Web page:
Speaking of which, navigation in Edge looks like this.
it’s not just Edge.
Check out the navigation in Opera under Windows
As opposed to Opera under MacOS
It’s the same functionality but completely different in design.
Icon sets have become flat as well. Recently, I came across a Super Flat Remix icon set for Ubuntu. Check out these icons if you’re a Macintosh user. And, of course, if you’re a Windows 10 user, you’ve got many of them already as part of the operating system. However, a quick internet search provides even more if you are so inclined.
Design isn’t just limited to flatness. You’ve got to get the colour combinations correct too.
Just realize that the world hasn’t always been this graphical. Those of us who used terminals a long time ago were limited to the characters that you could tap on the keyboard. That didn’t stop people from heading into graphics with combinations of characters. Check out this if you long for the days where creating ASCII are was a technique of its own.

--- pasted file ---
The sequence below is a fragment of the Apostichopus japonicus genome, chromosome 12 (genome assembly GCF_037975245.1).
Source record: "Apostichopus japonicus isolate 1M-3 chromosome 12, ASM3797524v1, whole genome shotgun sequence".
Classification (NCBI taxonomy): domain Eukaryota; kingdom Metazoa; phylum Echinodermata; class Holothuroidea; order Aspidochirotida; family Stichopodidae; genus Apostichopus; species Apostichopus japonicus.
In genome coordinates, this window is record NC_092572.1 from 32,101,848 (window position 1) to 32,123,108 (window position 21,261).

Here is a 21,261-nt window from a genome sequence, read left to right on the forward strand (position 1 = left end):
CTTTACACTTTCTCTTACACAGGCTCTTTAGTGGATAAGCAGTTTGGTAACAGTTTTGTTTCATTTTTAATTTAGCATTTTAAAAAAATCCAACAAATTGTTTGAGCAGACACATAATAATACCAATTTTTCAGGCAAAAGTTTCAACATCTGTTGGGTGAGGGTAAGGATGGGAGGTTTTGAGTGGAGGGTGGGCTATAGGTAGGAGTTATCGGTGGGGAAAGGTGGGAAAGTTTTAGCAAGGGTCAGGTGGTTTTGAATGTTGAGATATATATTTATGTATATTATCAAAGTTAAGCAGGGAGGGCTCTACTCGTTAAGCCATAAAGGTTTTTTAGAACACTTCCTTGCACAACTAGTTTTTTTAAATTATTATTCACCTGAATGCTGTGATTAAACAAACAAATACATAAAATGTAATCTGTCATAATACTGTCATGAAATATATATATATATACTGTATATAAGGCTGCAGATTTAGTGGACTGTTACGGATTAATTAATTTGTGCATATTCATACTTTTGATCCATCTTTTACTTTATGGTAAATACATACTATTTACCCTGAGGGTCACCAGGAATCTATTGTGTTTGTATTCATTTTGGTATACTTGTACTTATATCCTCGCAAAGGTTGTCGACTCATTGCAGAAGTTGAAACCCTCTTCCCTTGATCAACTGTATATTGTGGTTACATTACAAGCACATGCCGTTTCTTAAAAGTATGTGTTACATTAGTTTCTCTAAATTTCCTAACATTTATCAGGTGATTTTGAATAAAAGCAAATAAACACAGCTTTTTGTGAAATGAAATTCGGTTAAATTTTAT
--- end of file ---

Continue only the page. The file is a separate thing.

Do you have any “flat” thoughts?
- Have you ever designed 3D effects?
- Do you have a preference between flat and the alternatives?
- Does “flat” seem to have a better visual appeal for you?
- If “flat” just a current fad and will we see our world turn to something else?
Please share your thoughts in the comments.
Do you have an idea or thought that would be appropriate for my “Whatever happened to … ” series of blog posts?
Please visit this Padlet and add your idea. I’d love for it to be an inspiration for a post!